Rupert Pupkin Speaks: Underrated '88 - Dave Wain ""

Thursday, August 30, 2018

Underrated '88 - Dave Wain

Dave Wain is one half of the creative team behind - an online feast of genre film analysis and leftfield retrospectives. Along with his scribing life-partner, Matty Budrewicz, he’s part of the writing team on the acclaimed tome, It Came from the Video Aisle: Inside Charles Band’s Full Moon Entertainment Studio, which is available now at Amazon, Barnes & Noble and all good bookstores. Paired with Matty you can regularly find him adorning Blu-ray releases from 88 Films while studiously beavering away on their new book - Schlock & Awe: The Forgotten Films of the 90s Rental Realm. Dave’s day job is spent at the helm of one of the last Video Stores in the UK, while he can be found on Twitter @thedavewain.

ROBOWAR (1988; Bruno Mattei)
While any commentary on the career of Italian schlock auteur Bruno Mattei will ooze enthusiasm for his early eighties work like Zombie Creeping Flesh (1980) and Rats: Night of Terror (1984), the tail-end of the decade gave us a veritable orgy of outrageously enjoyable dreck from the much maligned filmmaker. Shocking Dark (1989) may sit at the top of most people’s must-see Mattei from this period, a fact that’s further solidified by Severin’s lush-looking Blu-ray this year, but for me, it’s ROBOWAR that is the undisputed highlight of this purple patch. Written by the husband and wife team, and frequent Mattei collaborators Claudio Fragasso and Rosella Drudi, it’s a flagrant fusion of Predator (1987) and Robocop (1987) which sees Maj. Murphy Black (Reb Brown) lead a group of commandos through the jungle, whilst being stalked by a killer robot called Omega-1. It’s cinematic insanity turned up to eleven, with scenes of the most epic gunfire blended with a level of slow-motion that would have John Woo salivating. “They’re professionals, they’re the best, and they’re called B.A.M for short” boasts one character as the mission is drawn up, “Big Ass Motherfuckers!”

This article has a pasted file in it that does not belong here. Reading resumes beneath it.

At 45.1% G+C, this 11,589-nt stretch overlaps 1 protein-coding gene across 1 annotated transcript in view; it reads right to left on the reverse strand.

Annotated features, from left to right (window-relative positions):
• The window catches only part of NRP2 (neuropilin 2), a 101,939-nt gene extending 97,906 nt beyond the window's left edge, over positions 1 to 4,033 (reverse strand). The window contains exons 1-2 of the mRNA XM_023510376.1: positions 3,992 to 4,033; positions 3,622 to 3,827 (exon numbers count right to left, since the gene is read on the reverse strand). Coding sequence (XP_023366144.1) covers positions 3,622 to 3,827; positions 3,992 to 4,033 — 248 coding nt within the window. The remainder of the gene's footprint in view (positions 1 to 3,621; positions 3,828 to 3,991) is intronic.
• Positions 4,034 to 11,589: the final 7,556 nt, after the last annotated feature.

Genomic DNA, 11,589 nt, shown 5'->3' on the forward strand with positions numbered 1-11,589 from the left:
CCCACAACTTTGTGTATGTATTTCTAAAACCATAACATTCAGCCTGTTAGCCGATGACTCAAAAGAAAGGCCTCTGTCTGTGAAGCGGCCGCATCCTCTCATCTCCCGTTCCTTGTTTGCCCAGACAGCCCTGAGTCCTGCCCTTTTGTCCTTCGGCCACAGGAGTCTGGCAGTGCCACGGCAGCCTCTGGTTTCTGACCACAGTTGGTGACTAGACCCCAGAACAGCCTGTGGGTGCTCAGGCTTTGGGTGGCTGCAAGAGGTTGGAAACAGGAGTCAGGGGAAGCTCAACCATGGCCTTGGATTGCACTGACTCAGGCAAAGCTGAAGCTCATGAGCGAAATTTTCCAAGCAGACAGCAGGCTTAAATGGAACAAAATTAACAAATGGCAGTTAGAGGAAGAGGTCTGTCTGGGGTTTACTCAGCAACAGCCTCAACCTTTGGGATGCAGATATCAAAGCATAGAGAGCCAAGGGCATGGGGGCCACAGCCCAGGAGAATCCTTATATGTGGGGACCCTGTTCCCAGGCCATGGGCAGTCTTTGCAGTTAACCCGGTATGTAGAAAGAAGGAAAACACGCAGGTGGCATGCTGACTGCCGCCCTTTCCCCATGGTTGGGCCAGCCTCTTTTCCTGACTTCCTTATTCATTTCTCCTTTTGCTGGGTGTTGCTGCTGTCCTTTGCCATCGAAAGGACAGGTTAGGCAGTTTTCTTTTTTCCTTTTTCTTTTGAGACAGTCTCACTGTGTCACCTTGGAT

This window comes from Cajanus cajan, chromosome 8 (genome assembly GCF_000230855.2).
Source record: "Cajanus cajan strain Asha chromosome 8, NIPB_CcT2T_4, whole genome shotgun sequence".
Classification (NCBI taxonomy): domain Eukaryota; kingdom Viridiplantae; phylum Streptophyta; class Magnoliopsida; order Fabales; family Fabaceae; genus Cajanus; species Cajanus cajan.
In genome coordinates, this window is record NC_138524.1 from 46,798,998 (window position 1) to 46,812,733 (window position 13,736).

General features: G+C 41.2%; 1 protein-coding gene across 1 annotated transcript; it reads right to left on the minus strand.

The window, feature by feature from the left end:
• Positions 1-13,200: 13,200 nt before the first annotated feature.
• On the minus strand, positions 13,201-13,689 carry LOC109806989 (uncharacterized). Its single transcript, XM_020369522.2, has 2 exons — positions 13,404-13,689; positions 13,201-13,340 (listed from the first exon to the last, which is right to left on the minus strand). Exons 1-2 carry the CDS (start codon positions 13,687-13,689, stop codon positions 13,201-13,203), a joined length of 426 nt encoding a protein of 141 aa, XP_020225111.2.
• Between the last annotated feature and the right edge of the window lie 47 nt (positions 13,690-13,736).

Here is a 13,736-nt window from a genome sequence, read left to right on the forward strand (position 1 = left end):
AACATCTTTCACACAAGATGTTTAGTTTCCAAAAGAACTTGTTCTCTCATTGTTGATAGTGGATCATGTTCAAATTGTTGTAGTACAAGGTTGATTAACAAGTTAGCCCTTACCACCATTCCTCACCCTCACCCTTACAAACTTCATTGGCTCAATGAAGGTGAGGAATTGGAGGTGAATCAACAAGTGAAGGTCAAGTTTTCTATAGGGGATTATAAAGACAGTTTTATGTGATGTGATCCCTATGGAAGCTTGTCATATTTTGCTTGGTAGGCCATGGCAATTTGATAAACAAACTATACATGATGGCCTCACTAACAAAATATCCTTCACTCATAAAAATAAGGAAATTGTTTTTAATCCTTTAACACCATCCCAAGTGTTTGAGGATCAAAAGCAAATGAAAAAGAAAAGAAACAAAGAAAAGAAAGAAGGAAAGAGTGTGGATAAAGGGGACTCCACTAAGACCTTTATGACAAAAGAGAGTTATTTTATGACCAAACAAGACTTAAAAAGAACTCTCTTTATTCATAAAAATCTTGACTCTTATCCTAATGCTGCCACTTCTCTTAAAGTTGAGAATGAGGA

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GHOST TOWN (1988; Richard McCarthy)
GHOST TOWN has always been a bit of a bastard child in Charles Band’s Empire Pictures era, underlined by the fact that it was directed by one ‘Richard Governor’ – a man who screenwriter Duke Sandefur confessed “I know next to nothing about him, but it is my understanding that ’Governor’ was not his real name”[i]. He was right too, as during our research for the booklet that accompanies the 88 Films Blu-ray release of the film we discovered that ‘Richard Governor’ was in fact the successful Aussie commercials director Richard McCarthy, whose only feature up until that point was Benny Hill Down Under (1977). The whys and wherefores for the absence of his name I’ll leave for another time, but the reason remains that he came on board the project owing to the early departure of Tourist Trap (1979) director David Schmoeller. With its half-finished effects shots, and a score that’s pieced together with familiar cuts from the Empire vault, it’s clear to see that Ghost Town bears the scars of far too many cooks in the kitchen. However, as a rare entry into the sparsely populated Horror-Western genre, and shot in the atmospheric surroundings of Old Tucson Studios, it remains a flawed but unique picture that’s primed for reappraisal.